Pros and Cons of Criminal Profiling


Criminal profiling is often mistaken as racial profiling, but the two activities are very different. Racial profiling assumes that someone of a specific ethnic, racial, or other demographic has committed a crime or is about to do so because of who they are. Criminal profiling, on the other hand, comes from gathered information about a crime so that the profile of a criminal can be created. By looking at patterns of conduct, the type of individual who would perform a criminal act can be determined and then located.

Criminal profiling has helped to catch a number of criminals. It has also be used unsuccessfully on numerous occasions. Here is a look at the pros and cons of this practice.

What Are the Pros of Criminal Profiling?

1. It provides information that can help people become future victims.
Criminal profiling can help investigators determine if a criminal is targeted specific groups of people or types of businesses in a community. This information can then be made public so that anyone in these identified groups can take appropriate safety measures to protect themselves from harm.

2. It gives investigators some information to work on when little may exist.
Even with the modern technology we have today, from facial recognition to internet tracking, there are criminals who can escape the network. By examining the conduct of the criminal at the scene, it becomes possible to get an idea of the type of person who would commit such a crime. This allows for leads to be pursued, even if an actual identity of the criminal is lacking.

3. It is a resource for serious crime.
Criminal profiling typically occurs when a criminal commits a homicide. Other serious crimes, such as robbery or rape, are sometimes included as well. The characteristics of the potential offender are then evaluated to develop a profile of a person who may be the culprit. This resource helps to catch violent offenders and the knowledge of the existence of profiles may even help to proactively prevent crime from happening.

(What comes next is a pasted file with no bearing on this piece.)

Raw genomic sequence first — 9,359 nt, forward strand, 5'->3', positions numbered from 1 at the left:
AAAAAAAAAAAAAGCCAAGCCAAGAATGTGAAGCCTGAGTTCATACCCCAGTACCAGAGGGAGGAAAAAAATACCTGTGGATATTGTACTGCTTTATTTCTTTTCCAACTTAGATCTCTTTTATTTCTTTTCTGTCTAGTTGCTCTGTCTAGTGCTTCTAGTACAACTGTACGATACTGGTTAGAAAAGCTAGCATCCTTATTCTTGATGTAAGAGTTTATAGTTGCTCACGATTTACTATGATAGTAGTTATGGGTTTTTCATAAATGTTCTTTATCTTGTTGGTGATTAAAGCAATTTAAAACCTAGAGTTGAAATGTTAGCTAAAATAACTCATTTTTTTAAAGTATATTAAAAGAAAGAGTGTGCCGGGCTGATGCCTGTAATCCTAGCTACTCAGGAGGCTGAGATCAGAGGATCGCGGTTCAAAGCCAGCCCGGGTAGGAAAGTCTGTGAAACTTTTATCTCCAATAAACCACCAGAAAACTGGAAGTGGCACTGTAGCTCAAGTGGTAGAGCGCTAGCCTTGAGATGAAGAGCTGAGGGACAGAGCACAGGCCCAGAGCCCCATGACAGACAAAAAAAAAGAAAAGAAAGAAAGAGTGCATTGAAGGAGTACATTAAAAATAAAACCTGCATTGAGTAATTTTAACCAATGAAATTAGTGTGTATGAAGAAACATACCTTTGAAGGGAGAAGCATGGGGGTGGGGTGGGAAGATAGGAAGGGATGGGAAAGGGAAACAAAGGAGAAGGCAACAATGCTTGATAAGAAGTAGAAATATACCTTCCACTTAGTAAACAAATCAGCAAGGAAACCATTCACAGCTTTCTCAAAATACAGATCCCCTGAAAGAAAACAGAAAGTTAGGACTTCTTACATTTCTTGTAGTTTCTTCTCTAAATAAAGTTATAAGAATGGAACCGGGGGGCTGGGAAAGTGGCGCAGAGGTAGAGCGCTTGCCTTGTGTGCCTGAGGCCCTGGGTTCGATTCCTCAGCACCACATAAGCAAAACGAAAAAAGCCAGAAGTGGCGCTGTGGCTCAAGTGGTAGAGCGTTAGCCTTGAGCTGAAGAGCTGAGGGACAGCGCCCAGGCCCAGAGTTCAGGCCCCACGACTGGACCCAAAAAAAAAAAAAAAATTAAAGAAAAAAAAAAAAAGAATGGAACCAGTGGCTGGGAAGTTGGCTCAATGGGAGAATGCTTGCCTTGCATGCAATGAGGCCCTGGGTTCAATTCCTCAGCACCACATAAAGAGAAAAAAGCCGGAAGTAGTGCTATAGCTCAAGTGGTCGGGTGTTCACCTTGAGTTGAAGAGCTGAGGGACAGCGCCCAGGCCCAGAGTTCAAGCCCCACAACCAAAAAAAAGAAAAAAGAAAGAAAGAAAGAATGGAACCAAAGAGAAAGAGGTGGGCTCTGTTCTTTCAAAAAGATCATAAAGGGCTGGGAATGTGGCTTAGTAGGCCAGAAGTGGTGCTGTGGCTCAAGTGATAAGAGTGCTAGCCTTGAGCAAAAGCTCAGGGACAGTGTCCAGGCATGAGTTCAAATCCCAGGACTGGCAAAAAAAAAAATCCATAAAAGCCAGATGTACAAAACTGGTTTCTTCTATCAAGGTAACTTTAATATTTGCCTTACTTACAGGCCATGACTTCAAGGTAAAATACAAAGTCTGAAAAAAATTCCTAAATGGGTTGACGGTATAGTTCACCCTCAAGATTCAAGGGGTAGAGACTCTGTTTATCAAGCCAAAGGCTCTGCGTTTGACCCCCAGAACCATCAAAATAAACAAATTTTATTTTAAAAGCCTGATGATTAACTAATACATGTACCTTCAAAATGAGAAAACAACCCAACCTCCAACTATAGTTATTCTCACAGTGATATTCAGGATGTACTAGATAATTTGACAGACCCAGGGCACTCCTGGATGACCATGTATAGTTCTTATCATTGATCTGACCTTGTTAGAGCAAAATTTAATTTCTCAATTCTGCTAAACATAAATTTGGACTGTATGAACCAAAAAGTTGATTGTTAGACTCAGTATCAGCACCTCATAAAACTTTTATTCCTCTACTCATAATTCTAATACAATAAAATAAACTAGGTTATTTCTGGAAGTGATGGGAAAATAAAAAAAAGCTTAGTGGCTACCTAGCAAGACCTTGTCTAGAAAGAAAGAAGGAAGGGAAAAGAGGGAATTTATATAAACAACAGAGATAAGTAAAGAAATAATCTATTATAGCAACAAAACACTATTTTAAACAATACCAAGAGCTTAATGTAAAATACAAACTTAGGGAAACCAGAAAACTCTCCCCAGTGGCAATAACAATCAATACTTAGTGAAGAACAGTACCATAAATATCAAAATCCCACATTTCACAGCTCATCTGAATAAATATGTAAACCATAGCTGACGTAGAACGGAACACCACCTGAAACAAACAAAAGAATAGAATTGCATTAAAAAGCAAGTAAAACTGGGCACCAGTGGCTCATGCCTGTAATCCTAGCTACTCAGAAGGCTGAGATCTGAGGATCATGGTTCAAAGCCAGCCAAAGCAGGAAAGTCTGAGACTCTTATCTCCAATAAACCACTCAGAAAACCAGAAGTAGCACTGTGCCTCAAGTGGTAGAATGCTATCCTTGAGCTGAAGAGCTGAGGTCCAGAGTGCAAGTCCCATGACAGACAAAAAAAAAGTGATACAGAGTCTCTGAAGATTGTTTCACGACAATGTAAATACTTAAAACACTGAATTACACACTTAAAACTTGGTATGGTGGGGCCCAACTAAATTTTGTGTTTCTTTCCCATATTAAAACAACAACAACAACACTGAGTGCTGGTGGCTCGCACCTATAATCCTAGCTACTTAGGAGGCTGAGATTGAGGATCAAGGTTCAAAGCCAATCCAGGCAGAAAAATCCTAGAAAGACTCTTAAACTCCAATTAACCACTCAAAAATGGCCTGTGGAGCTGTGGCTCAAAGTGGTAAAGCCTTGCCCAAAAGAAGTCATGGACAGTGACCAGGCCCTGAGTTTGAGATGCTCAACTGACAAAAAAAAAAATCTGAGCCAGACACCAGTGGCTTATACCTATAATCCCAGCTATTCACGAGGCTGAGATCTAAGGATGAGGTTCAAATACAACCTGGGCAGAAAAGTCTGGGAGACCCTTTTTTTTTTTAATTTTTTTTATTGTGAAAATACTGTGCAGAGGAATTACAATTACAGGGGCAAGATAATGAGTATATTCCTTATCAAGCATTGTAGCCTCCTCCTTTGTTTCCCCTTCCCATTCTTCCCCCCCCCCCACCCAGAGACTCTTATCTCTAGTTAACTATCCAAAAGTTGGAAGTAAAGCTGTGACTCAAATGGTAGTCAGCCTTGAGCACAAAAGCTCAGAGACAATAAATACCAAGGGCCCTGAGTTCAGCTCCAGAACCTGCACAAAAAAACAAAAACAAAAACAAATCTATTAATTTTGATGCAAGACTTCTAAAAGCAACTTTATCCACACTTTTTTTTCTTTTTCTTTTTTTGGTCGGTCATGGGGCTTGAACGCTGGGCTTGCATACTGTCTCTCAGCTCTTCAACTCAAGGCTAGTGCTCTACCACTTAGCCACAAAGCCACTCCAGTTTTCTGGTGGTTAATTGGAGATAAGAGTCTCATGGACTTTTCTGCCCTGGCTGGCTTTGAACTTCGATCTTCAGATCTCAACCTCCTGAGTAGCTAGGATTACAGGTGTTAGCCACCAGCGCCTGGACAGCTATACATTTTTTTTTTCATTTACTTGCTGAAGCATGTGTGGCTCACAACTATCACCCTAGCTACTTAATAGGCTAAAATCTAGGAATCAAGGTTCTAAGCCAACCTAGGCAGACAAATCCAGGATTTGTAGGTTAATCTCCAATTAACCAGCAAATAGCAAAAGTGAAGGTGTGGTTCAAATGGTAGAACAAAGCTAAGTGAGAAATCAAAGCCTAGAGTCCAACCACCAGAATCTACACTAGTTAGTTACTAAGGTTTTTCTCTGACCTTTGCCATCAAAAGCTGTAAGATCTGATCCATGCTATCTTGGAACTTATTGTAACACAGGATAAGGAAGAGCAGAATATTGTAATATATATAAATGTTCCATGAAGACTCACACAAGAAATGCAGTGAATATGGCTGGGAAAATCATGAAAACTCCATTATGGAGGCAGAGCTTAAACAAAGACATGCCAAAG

4. No physical description is necessary for investigators to begin working.
Many crimes are committed by someone who is local. By establishing a profile of characteristics, it becomes possible to investigate individuals within the community who may have been likely to commit the crime. Although this practice often involves contacting innocent people under the assumption of possible guilt, this allows investigators to potentially contact the guilty party as well.

What Are the Cons of Criminal Profiling?

1. The information in a criminal profile is an assumption instead of fact.
People may act certain ways for any type of reason. No two individuals are exactly alike. There may be information at a crime scene that gets developed into an inaccurate criminal profile because assumptions have to be made about an unknown person’s conduct. If the wrong profile is developed, then the wrong suspects will be considered, and eventually this could mean the guilty party is never located.

2. Criminals must be consistent for profiling to work.
The instant a criminal decides to take a different action while committing a crime, the criminal profile becomes inaccurate. This makes it easier for criminals to get away with certain actions because investigators don’t believe that someone would change tactics. Profiling can work, but only if the criminal is consistent with their behavior.

3. The facts about a crime scene may not actually be facts.
There are some easy assumptions to be made about certain crimes that are committed, right? People steal food because they are hungry. People steal money because they are broke. Except this isn’t always the case. Sometimes people steal things for fun. Others do it for a thrill. Information added to a profile can’t be based on facts 100% of the time.

4. The methods of profiling are limited.
There are just 6 scientific approaches and 7 profiling methods that are used in criminal profiling. From these base units, the individual profiles are created. If someone fits outside of these methods, then it is impossible for an accurate profile to be developed.

The pros and cons of criminal profiling show that this practice may be helpful, but it is also imperfect. There really is no foolproof way to predict human behavior. We can examine patterns and decisions made in the past to come up with a likely solution that does work to catch criminals, but it may also snag the innocent as well. Compared to racial profiling and other methods, however, the criminal profile may be the least intrusive and presumptive tool used when a specific identity has not been established.